Much of the rhetoric around established brands right now suggests that if you're being disrupted, you deserve to be. The mattress industry? Overpriced and predatory. Department stores? A parade of sameness lacking the services that differentiated them in the first place.
In beauty, though, even the old guard, so to speak, are innovating. Sephora and Ulta, once the disruptors themselves, are making moves to keep themselves top-of-mind as a cluster of direct-to-consumer (DTC) beauty brands crop up in the space. And both retailers have banked their strategies on partnerships with digitally native brands.
At Sephora, that means a series of in-store merchandising initiatives calling out digitally native or otherwise up-and-coming brands. There's a skin care trend wall that highlights new brands in that space, a planned rollout to 100 stores of a wall that focuses on hair products and Sephora's Next Big Thing, a dedicated space of the store to display new makeup brands.
The fixtures for Sephora's Next Big Thing launched in its Times Square store in June, but the retailer has plans to roll the section out nationwide in time for the holidays, Chief Merchandising Officer Artemis Patrick told Retail Dive.
"It's the first time we've had this sort of very dedicated, multi-branded space that is going into all stores," she said. "The biggest difference really is the scale, because it's not about just, like, 50 doors here or 100 doors here, it's really in every single store. It allows a destination and sort of a constant destination for our clients to know."
The battle for exclusive brands
It's a smart play to try and get much-hyped internet brands into stores — and one that Target has also picked up in the mass merchant space. The only problem? That's Ulta's strategy, too.
In the fourth quarter, Ulta reported that about 6% or 7% of merchandise is now exclusive, with plans for more on the horizon
"Our strategy to be the partner of choice for digitally-native brands like Morphe and Kylie cosmetics are paying off," CEO Mary Dillon said at the time, according to a Seeking Alpha transcript. "Both brands drove very strong traffic in stores, suggesting our guests are motivated to make more trips to the store to try these products in person."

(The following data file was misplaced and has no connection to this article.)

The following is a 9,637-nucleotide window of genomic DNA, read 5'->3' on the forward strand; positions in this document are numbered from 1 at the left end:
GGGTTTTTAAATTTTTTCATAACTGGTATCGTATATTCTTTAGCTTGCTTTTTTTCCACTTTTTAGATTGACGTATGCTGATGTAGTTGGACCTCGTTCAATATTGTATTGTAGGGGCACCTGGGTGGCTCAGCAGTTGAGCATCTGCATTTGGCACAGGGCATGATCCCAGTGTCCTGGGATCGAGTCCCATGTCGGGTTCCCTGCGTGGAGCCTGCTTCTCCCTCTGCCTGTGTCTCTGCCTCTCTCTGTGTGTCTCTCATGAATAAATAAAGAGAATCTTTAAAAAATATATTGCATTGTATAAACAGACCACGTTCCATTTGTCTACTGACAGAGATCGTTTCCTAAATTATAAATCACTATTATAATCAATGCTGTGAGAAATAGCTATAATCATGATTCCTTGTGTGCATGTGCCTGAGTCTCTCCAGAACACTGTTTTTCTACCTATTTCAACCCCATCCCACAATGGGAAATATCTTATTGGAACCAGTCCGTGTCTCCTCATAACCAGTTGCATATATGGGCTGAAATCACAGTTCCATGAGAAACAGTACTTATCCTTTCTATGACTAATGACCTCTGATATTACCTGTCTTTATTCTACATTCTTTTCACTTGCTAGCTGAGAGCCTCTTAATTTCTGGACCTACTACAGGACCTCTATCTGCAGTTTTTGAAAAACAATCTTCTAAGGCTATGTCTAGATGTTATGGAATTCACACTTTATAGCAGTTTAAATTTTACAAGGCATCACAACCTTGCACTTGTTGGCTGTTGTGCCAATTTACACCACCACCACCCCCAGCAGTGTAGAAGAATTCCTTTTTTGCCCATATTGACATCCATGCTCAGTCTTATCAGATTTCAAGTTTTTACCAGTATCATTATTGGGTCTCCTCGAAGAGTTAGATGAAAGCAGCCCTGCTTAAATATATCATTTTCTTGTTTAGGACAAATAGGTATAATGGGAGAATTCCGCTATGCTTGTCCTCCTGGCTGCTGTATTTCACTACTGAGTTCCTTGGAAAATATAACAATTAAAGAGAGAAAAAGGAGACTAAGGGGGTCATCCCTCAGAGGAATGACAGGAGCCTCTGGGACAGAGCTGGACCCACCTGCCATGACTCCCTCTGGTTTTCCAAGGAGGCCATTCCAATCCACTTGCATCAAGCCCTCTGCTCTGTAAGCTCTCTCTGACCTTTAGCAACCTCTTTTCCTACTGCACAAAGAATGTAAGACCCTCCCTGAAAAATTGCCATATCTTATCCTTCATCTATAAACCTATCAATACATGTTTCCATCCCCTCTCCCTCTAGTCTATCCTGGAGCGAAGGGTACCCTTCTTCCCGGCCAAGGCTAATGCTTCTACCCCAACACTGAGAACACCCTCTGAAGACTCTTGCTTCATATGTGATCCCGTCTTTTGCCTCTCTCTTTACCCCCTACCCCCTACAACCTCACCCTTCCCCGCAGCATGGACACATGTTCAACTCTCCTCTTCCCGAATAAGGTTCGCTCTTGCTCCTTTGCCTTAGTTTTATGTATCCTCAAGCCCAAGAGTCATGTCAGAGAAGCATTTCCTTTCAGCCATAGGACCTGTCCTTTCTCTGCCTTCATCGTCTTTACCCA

Sephora, too, is trying to nab exclusives, and Patrick said that most of the brands in Sephora's Next Big Thing are either exclusives or limited distribution, though she noted that the company wouldn't refuse to sell a promising brand just because it was being sold elsewhere.
"Exclusive and limited distribution brands and products have always been part of our strategy. We do believe that the client does come to Sephora to find the latest, hottest, newest trends," she said, adding that the company is focused on innovative products above all else. "If there's an amazing, innovative product from a brand that's not exclusive and our client is asking for it, we believe we're here to serve the client, and of course, we would offer that as well."
According to Patricia Hong, partner and head of beauty and luxury in A.T. Kearney's Consumer and Retail practice, the initiative could help Sephora "maintain a sense of newness in the store" and test consumer trends, but may not have as big of an impact on foot traffic.
"I don't see this as an immediate traffics builder," she said in emailed comments to Retail Dive. "It could help increase AOV (Average Order Value) as consumers go for additional items, because of the newness this brings and the fact that most of these brands are still small, hidden gems."
Sephora's prestige cosmetics focus could serve to differentiate it from Ulta as a potential brand partner for up-and-coming businesses in the space. But it also means that Sephora is losing out on direct-to-consumer brands in different areas of beauty.
Madison Reed, for example, a DTC hair color company, selected Ulta as its exclusive brand partner because of its focus on hair, and pulled the one product it sold at Sephora as a result.